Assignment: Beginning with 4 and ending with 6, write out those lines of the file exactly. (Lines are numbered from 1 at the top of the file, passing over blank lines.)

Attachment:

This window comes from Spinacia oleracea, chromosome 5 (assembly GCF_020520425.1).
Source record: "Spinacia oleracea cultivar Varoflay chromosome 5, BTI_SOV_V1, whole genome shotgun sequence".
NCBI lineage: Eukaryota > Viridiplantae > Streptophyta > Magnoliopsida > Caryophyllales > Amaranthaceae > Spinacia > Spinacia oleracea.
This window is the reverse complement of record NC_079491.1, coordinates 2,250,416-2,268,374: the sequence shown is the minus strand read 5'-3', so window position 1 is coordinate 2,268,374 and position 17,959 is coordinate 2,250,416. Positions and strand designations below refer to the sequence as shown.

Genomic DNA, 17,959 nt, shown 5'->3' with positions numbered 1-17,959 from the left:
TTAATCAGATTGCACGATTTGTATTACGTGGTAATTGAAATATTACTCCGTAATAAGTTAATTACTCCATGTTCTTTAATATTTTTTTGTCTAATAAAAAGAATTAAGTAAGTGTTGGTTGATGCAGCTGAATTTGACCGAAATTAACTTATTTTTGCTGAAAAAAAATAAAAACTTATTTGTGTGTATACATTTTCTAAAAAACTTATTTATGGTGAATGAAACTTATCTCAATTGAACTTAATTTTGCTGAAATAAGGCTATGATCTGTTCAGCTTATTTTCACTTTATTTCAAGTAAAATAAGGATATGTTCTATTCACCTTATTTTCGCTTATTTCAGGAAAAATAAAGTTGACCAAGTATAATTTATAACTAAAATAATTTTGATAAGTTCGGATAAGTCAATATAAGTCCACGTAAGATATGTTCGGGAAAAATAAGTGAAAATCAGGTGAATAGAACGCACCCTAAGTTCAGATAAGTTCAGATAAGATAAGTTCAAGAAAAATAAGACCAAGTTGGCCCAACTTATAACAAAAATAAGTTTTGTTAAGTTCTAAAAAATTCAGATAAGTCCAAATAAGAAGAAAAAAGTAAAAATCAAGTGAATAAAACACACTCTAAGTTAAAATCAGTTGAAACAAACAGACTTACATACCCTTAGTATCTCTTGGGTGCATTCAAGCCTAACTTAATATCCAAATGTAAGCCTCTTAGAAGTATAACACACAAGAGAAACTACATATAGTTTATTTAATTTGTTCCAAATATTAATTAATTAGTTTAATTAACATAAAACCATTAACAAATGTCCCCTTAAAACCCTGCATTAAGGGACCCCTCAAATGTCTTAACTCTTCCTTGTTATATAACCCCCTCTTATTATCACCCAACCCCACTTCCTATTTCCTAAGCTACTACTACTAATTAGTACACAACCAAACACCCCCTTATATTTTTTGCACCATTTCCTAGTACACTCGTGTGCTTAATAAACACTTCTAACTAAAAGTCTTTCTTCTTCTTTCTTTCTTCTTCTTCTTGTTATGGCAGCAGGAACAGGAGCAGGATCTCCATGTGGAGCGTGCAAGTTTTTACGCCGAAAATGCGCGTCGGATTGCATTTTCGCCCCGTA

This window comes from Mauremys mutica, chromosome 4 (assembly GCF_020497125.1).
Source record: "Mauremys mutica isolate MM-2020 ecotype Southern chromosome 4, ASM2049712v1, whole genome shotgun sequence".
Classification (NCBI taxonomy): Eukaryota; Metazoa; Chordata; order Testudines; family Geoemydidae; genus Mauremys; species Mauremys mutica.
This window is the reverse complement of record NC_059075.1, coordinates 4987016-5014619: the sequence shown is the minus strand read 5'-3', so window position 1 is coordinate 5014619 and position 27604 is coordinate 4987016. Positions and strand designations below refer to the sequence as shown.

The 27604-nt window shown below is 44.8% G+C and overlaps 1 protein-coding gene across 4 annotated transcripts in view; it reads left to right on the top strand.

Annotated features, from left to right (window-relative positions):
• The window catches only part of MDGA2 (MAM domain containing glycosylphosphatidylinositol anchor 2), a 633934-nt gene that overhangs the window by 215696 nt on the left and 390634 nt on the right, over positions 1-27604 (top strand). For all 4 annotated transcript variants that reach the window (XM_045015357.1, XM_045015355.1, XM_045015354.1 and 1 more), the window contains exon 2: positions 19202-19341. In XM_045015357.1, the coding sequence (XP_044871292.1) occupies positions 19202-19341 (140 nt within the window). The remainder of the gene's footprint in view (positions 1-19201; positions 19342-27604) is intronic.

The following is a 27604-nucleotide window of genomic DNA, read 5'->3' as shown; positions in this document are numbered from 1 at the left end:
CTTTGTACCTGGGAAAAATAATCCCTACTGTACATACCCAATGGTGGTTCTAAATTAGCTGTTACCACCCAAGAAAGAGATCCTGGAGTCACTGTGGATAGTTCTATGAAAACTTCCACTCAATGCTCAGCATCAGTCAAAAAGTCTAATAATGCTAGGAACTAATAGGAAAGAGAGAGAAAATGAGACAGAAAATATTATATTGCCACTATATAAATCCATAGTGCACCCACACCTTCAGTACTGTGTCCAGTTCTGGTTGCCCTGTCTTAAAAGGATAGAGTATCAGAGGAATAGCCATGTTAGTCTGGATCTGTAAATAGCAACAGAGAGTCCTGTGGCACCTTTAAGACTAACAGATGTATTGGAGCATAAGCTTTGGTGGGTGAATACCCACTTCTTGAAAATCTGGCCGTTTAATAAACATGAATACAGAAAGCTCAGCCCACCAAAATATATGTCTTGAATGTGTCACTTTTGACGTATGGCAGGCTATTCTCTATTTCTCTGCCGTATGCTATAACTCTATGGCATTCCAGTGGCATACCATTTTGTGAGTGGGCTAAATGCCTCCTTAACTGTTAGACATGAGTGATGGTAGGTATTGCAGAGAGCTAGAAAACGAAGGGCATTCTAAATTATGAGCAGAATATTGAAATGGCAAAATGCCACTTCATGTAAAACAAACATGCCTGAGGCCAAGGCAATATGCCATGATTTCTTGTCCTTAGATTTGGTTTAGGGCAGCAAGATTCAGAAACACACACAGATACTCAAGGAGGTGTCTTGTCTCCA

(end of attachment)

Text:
This window is the reverse complement of record NC_079491.1, coordinates 2,250,416-2,268,374: the sequence shown is the minus strand read 5'-3', so window position 1 is coordinate 2,268,374 and position 17,959 is coordinate 2,250,416. Positions and strand designations below refer to the sequence as shown.

Genomic DNA, 17,959 nt, shown 5'->3' with positions numbered 1-17,959 from the left:
TTAATCAGATTGCACGATTTGTATTACGTGGTAATTGAAATATTACTCCGTAATAAGTTAATTACTCCATGTTCTTTAATATTTTTTTGTCTAATAAAAAGAATTAAGTAAGTGTTGGTTGATGCAGCTGAATTTGACCGAAATTAACTTATTTTTGCTGAAAAAAAATAAAAACTTATTTGTGTGTATACATTTTCTAAAAAACTTATTTATGGTGAATGAAACTTATCTCAATTGAACTTAATTTTGCTGAAATAAGGCTATGATCTGTTCAGCTTATTTTCACTTTATTTCAAGTAAAATAAGGATATGTTCTATTCACCTTATTTTCGCTTATTTCAGGAAAAATAAAGTTGACCAAGTATAATTTATAACTAAAATAATTTTGATAAGTTCGGATAAGTCAATATAAGTCCACGTAAGATATGTTCGGGAAAAATAAGTGAAAATCAGGTGAATAGAACGCACCCTAAGTTCAGATAAGTTCAGATAAGATAAGTTCAAGAAAAATAAGACCAAGTTGGCCCAACTTATAACAAAAATAAGTTTTGTTAAGTTCTAAAAAATTCAGATAAGTCCAAATAAGAAGAAAAAAGTAAAAATCAAGTGAATAAAACACACTCTAAGTTAAAATCAGTTGAAACAAACAGACTTACATACCCTTAGTATCTCTTGGGTGCATTCAAGCCTAACTTAATATCCAAATGTAAGCCTCTTAGAAGTATAACACACAAGAGAAACTACATATAGTTTATTTAATTTGTTCCAAATATTAATTAATTAGTTTAATTAACATAAAACCATTAACAAATGTCCCCTTAAAACCCTGCATTAAGGGACCCCTCAAATGTCTTAACTCTTCCTTGTTATATAACCCCCTCTTATTATCACCCAACCCCACTTCCTATTTCCTAAGCTACTACTACTAATTAGTACACAACCAAACACCCCCTTATATTTTTTGCACCATTTCCTAGTACACTCGTGTGCTTAATAAACACTTCTAACTAAAAGTCTTTCTTCTTCTTTCTTTCTTCTTCTTCTTGTTATGGCAGCAGGAACAGGAGCAGGATCTCCATGTGGAGCGTGCAAGTTTTTACGCCGAAAATGCGCGTCGGATTGCATTTTCGCCCCGTA